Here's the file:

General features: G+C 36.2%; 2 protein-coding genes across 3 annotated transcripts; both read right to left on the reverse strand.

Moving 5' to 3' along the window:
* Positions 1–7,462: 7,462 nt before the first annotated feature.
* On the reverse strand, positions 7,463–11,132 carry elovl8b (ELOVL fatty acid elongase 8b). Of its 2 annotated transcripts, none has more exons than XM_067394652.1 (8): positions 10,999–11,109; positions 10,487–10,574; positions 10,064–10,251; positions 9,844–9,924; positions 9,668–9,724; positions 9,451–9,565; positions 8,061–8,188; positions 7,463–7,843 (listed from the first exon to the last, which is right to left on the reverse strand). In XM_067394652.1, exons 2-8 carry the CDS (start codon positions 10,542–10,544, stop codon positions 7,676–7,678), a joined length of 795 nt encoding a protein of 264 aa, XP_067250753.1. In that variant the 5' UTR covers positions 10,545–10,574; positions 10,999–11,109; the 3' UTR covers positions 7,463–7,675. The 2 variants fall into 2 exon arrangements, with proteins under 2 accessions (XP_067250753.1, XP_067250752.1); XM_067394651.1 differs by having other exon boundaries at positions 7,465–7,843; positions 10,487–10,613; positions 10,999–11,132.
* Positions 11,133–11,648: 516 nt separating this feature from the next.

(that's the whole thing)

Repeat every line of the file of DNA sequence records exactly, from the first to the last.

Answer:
General features: G+C 36.2%; 2 protein-coding genes across 3 annotated transcripts; both read right to left on the reverse strand.

Moving 5' to 3' along the window:
* Positions 1–7,462: 7,462 nt before the first annotated feature.
* On the reverse strand, positions 7,463–11,132 carry elovl8b (ELOVL fatty acid elongase 8b). Of its 2 annotated transcripts, none has more exons than XM_067394652.1 (8): positions 10,999–11,109; positions 10,487–10,574; positions 10,064–10,251; positions 9,844–9,924; positions 9,668–9,724; positions 9,451–9,565; positions 8,061–8,188; positions 7,463–7,843 (listed from the first exon to the last, which is right to left on the reverse strand). In XM_067394652.1, exons 2-8 carry the CDS (start codon positions 10,542–10,544, stop codon positions 7,676–7,678), a joined length of 795 nt encoding a protein of 264 aa, XP_067250753.1. In that variant the 5' UTR covers positions 10,545–10,574; positions 10,999–11,109; the 3' UTR covers positions 7,463–7,675. The 2 variants fall into 2 exon arrangements, with proteins under 2 accessions (XP_067250753.1, XP_067250752.1); XM_067394651.1 differs by having other exon boundaries at positions 7,465–7,843; positions 10,487–10,613; positions 10,999–11,132.
* Positions 11,133–11,648: 516 nt separating this feature from the next.